If I were to draw a parallel, I mean what Fiserv to banks today, Cloud Lending is to alternate finance companies. We typically form their back-office infrastructure and we automate, like I said, the entire life cycle of a loan. Now Fiserv of the world was created from the ground up for banks, on the other hand, Cloud Lending Solutions was created by keeping in mind the needs of the next generation of lenders, marketplace platforms and online lending companies. So today, our clients include banks as well as non-banks, it includes traditional finance companies as well as…and in fact that was our beachhead market which is online lending companies and the marketplace platforms.

Peter: Right, right, I want to dig into that for a little bit here. I know that one of your product offerings is CL Marketplace. Can you kind of just give us some details about that particular product?

Snehal: Sure, I can very well do so. So I already mentioned how we support and automate the entire life cycle of a loan, now marketplace lending is a unique phenomena, right? I mean, it brought in a new asset type in the market where investors can specifically choose notes originated by the platform and that too they can choose to just buy part of that note. So it creates an additional level of complexity where each loan is being participated by multiple investors and probably likely going to get different interest rates.

Peter: Right.

Snehal: So now CL Marketplace is one of the applications in our suite of products. Now that takes care of this complexity of fractionalizing a loan, managing customer and trust bank accounts for the platform, moving funds between these bank accounts, you know, eventually funding the borrowers account and then start servicing the loan. In servicing the loan, again, the other complexity being the payout needs to go to investors based on the interest rate on the notes and also in the process it allows…meaning, the marketplace module allows investors to view their portfolio in real time.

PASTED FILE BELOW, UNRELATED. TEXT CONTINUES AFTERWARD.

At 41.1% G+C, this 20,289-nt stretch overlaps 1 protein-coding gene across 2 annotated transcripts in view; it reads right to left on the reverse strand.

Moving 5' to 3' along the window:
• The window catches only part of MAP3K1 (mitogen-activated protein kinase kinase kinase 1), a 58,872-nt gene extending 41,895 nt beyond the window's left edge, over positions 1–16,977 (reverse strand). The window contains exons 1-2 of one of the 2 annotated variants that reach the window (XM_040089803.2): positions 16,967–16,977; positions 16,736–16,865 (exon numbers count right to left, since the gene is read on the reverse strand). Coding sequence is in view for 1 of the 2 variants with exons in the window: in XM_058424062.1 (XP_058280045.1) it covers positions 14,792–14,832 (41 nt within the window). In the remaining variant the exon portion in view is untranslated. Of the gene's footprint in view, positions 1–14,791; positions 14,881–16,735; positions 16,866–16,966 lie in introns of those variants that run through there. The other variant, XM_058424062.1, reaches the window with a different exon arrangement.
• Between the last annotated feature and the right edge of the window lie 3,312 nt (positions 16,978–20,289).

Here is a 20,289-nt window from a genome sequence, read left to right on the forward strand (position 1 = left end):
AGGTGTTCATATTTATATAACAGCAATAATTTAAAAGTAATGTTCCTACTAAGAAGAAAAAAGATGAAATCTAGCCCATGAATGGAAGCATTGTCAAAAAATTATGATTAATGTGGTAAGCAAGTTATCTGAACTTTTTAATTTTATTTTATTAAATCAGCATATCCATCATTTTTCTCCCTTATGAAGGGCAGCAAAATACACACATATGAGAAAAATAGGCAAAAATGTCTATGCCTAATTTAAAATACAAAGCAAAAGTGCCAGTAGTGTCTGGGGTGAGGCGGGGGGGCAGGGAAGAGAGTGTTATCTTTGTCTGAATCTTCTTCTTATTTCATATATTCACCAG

Peter: Okay, so you have a marketplace lending platform, you can set it up so you got like a user facing interface where basically they can log in and see their portfolio and that’s what you’re actually providing, part of what you’re providing with CL Marketplace, is that correct?

Snehal: Yeah, it’s noteworthy to mention that we are actually the back office, the data layer so we don’t do the web skin. Typically, our customers, they want to own how the presentation layer looks and they will connect to our back office, meaning the CL platform using APIs.

Peter: Right, okay. So then I know you’ve got other modules. I’m curious about a couple of things you said earlier. You said you also have banks and traditional lenders, what are they using your platform…what products are they using?